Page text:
Why is there even a question about President Trump submitting to a Mueller interrogation? Are political calculations controlling here? Legal complications surely disturb and pollute political decisions, and the obverse is definitely true. Reports about some accommodations for Trump’s interview and how it might go down all indicates a willingness on the part of President Trump to be interviewed by Mueller. I suppose it’s possible for that to be a good political decision, but it seems hard to understand how it can be a good legal one.
Perhaps the best YouTube video ever posted is “Don’t Talk to the Police”. The 46-minute simply shot presentation is a classroom lecture by criminal defense attorney turned law professor James Duane and police detective George Bruch. They proceed to build the case, brick by brick, from a cop and a lawyer about how talking to authorities who think you may be the perpetrator of a crime is never in your penal interest.
Will Be Used Against You
It’s the best video because heeding the advice given may keep you out of prison. The video is filled with indisputably excellent legal advice, something difficult to find, and here it is a click away for free. Both men do a good job of keeping the lecture active and engaging. One of the harder realities to drive into the heads of defendants or potential defendants is how their own statements made to investigators are often so damaging. Duane does an especially good job explaining this point:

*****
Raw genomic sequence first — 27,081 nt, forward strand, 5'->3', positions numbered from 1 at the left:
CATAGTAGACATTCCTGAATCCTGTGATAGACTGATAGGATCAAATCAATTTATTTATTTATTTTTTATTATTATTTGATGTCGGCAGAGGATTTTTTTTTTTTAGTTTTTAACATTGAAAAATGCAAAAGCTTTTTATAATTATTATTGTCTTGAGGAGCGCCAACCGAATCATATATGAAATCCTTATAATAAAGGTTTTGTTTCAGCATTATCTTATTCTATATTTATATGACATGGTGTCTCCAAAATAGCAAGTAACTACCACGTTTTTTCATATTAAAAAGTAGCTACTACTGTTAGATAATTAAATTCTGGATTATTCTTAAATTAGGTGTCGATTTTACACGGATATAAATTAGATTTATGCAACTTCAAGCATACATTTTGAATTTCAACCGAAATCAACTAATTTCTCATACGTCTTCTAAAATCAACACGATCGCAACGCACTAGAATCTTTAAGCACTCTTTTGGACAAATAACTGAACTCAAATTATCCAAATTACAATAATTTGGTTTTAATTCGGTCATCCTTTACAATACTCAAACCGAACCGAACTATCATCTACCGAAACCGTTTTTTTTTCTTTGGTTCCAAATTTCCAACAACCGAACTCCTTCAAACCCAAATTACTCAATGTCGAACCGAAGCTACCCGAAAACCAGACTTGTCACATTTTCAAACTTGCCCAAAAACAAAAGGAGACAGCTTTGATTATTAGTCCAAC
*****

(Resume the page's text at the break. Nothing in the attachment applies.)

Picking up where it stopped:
“Even if your client is innocent and denies his guilt and mostly tells the truth, he can easily get carried away and tell some little lie or make some little mistake that will hang him.”
Is there some reason President Trump should deviate from this course and submit to examination by Robert Mueller? It’s hard to understand how the answer can be yes. Is it possible that Mr. Mueller has been misunderstood by Trump’s team? Perhaps Mueller is an honest broker inclined to fair dealing in a non-partisan way as we might wish. That’s not what Team Trump believes, however. On Meet the Press, Trump attorney Rudy Giuliani accused Mueller or his lieutenants of (illegally) leaking details of White House Counsel Robert McGahn’s cooperation with the investigation to the New York Times.
The Times’ piece detailed how extensively McGhan was cooperating with Mueller, and even alleged that McGhan was doing so because he feared that Trump was trying to set him up as a fall guy for obstruction charges. Giuliani said:
“[L]ook, this whole McGhan thing leaked from them. If they had, if they had some kind of evidence that there was collusion or there was obstruction, don’t you think it’d have been leaked? I mean, they leak everything else.”
Giuliani went on to call Comey one of Mueller’s best friends. What more can be said? There are thousands and thousands of federal criminal laws. So many that neither the Congress, DOJ, nor the American Bar Association can tell you how many there even are. In his book, Three Felonies a Day: How the Feds Target the Innocent, civil rights attorney Harvey Silverglate makes a persuasive case that modern federal criminal laws have both exploded in number but also become impossibly broad and vague, and “how prosecutors can pin arguable federal crimes on any one of us, for even the most seemingly innocuous behavior.”
Hammers drive nails and prosecutors file charges. Here’s why you shouldn’t talk to investigators, and neither should President Trump: